As a change management practitioner and consultant, I was invited to attend a meeting by a large financial service organisation. The purpose was to talk to them about change management and agile. A 1-hour meeting was scheduled, and my expectation was to give them some insight on how to do change management on a project, that is following the Agile development methodology.
Attending the meeting were three stakeholders from the organisation representing the Project Management Office (PMO), Change Management (CM) and Human Resource (HR).
The meeting kicked off with introductions and they advised that they were looking at agile and wanted to know how this aligns with the application of change management.
Before I answered their question, I asked them three questions:
Do you want to know how to do change management on a project that is following the Agile development methodology?
Do you want to know how to do change management on the role out of Agile as a development methodology in the organisation?
Do you want to know how to build a change agile organisation?
That took about the first five minutes of the 1-hour scheduled for the discussion. The next 55 minutes of the meeting revolved around the three of them trying to come to a common understanding about the context of agile in their organisation. I sat back and listened to the discussing with them trying to come to some agreement about what they were actually talking about and what the context of the discussion was and what they were trying to achieve.
At the end of the meeting, they had some clarity on what they were talking about. The irony was that due to their respective positions in the organisation, they had different views of what agile was and what it meant for them and what the outcomes were.
It turns out the organisation was actually embarking on all three journeys!!!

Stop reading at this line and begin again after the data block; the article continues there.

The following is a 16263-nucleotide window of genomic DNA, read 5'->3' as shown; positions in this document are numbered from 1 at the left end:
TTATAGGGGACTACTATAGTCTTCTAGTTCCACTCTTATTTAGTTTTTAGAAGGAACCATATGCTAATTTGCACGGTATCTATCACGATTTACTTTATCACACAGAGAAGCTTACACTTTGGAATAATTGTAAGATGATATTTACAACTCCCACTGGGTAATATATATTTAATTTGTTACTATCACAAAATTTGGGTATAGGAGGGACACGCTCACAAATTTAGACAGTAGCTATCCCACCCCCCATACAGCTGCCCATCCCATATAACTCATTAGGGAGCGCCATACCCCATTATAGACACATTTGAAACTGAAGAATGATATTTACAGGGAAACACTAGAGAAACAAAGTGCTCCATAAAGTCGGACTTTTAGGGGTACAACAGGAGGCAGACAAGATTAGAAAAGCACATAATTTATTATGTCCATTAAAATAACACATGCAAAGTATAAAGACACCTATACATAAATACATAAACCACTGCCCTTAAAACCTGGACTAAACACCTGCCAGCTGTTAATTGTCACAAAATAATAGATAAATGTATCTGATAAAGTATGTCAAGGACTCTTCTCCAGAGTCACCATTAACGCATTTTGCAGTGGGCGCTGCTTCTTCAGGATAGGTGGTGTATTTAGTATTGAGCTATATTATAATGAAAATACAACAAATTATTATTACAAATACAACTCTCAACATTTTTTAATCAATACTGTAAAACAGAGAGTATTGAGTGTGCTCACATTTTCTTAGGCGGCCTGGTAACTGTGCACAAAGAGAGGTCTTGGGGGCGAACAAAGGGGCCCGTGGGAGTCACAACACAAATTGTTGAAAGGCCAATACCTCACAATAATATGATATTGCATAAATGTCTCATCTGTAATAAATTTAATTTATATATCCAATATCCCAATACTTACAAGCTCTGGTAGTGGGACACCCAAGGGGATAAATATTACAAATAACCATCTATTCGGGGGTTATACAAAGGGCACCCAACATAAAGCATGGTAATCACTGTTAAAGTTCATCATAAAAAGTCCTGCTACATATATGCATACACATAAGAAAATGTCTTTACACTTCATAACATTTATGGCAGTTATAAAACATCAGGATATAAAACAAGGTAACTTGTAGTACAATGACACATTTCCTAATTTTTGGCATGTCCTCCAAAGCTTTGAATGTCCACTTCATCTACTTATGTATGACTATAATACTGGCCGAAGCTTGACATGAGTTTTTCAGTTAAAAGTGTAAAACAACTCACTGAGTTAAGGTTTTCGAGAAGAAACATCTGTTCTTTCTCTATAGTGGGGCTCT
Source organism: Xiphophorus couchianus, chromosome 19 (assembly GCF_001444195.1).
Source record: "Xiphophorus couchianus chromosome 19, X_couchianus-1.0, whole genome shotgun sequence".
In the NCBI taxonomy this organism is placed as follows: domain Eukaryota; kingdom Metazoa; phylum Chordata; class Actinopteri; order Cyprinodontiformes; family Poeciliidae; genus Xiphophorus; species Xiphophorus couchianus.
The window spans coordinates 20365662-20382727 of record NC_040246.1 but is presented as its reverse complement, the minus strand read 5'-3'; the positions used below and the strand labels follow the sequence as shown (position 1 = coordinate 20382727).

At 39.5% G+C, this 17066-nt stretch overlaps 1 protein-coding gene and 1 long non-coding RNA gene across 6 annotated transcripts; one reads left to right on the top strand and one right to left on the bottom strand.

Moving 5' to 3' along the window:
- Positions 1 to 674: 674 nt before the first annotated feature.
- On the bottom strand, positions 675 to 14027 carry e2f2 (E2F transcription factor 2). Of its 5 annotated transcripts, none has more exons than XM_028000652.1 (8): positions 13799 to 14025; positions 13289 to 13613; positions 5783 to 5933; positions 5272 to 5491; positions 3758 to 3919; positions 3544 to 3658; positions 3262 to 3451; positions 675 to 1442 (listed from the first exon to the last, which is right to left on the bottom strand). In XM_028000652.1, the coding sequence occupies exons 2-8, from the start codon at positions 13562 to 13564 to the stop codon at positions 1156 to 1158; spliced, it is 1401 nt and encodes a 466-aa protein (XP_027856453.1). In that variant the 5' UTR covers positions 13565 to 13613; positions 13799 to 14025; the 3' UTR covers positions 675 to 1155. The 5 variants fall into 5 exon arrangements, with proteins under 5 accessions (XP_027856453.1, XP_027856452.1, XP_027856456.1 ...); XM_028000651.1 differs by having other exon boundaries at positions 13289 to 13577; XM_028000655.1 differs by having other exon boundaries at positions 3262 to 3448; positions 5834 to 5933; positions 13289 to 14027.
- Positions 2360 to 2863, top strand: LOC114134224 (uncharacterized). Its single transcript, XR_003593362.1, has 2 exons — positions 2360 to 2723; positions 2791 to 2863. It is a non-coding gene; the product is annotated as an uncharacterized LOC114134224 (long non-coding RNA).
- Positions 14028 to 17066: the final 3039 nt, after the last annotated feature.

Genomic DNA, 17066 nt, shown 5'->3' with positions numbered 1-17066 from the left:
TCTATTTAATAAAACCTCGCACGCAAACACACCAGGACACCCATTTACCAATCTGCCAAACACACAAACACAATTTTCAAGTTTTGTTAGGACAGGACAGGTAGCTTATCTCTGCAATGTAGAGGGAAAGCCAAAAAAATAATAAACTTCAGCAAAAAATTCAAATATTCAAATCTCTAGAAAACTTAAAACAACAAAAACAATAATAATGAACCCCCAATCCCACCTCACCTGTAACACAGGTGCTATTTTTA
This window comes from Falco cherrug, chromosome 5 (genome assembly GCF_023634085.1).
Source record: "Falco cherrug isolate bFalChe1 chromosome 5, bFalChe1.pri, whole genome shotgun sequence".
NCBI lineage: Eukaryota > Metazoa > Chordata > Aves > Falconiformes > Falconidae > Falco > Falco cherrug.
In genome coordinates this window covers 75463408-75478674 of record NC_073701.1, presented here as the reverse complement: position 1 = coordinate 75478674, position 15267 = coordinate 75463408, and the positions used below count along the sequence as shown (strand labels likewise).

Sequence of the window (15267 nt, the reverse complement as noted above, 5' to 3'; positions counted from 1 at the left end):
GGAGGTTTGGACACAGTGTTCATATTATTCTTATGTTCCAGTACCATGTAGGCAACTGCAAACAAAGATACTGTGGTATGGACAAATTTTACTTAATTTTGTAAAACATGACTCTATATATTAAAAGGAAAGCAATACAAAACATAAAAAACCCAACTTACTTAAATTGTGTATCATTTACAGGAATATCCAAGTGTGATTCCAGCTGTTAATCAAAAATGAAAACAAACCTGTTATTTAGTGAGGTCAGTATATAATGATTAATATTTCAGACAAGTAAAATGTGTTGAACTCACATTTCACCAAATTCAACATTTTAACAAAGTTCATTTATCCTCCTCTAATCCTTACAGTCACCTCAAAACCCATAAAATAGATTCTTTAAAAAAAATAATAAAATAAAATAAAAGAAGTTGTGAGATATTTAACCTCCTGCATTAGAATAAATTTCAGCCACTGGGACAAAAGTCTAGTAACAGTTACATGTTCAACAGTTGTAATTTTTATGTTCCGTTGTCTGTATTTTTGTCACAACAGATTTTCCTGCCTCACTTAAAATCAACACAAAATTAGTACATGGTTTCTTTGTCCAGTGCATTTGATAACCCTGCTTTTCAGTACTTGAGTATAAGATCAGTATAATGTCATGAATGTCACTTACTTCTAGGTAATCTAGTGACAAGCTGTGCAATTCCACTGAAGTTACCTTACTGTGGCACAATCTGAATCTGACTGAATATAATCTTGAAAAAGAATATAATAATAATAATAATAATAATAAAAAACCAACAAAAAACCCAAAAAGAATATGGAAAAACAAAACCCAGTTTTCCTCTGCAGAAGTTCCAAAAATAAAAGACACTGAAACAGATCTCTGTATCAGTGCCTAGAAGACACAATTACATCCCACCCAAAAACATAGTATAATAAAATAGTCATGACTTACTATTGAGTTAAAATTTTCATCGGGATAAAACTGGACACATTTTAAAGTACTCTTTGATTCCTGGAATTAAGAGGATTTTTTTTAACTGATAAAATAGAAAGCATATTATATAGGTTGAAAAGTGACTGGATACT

They were going to roll out Agile as a development methodology.
They were trying to build an organisation that was more change agile.
They know they needed change management to make it successful.
With that in mind I mentioned a few thoughts around the change management and what they need to consider from that perspective.
Building organisational agility is a change and needs to be managed like a change. You need to build some change maturity in the organisation, and you will need to do this with structure and intent. You will need a change management plan for the building of organisational agility. From a CMC Partnership and Prosci perspective we call this Enterprise Change Management (ECM)
Rolling out the agile methodology is also a change and needs a change management plan that will support it achieve its objectives. Use the 3-Phase Prosci methodology to achieve this.
Doing change management on a project following the Agile methodology is slightly different. According to Prosci research and the bet practices in change management 11th edition, you need to consider the following:
- Adjust the change management approach to be flexible. Look to build knowledge and ability for each of the sprints
- Define roles and collaborate
- Emphasis communication and training
At CMC Partnership Global, we work with both individuals and organisations to help them build their change management muscles.
Achieving organisational change competency, can often start with just one change management practitioner. For details on our Prosci Change Management Practitioner Certification, why not download the course brochure?
If you’re specifically interested in learning how to use the Agile approach for delivering projects in your organisation, you may want to consider attending our Integrating Agile and Change Management workshop.
To achieve high change maturity, it’s also important that your sponsors and line managers understand their role during change. So if you’d like to explore in more depth how CMC Global can facilitate private workshops for your organisation, get in touch!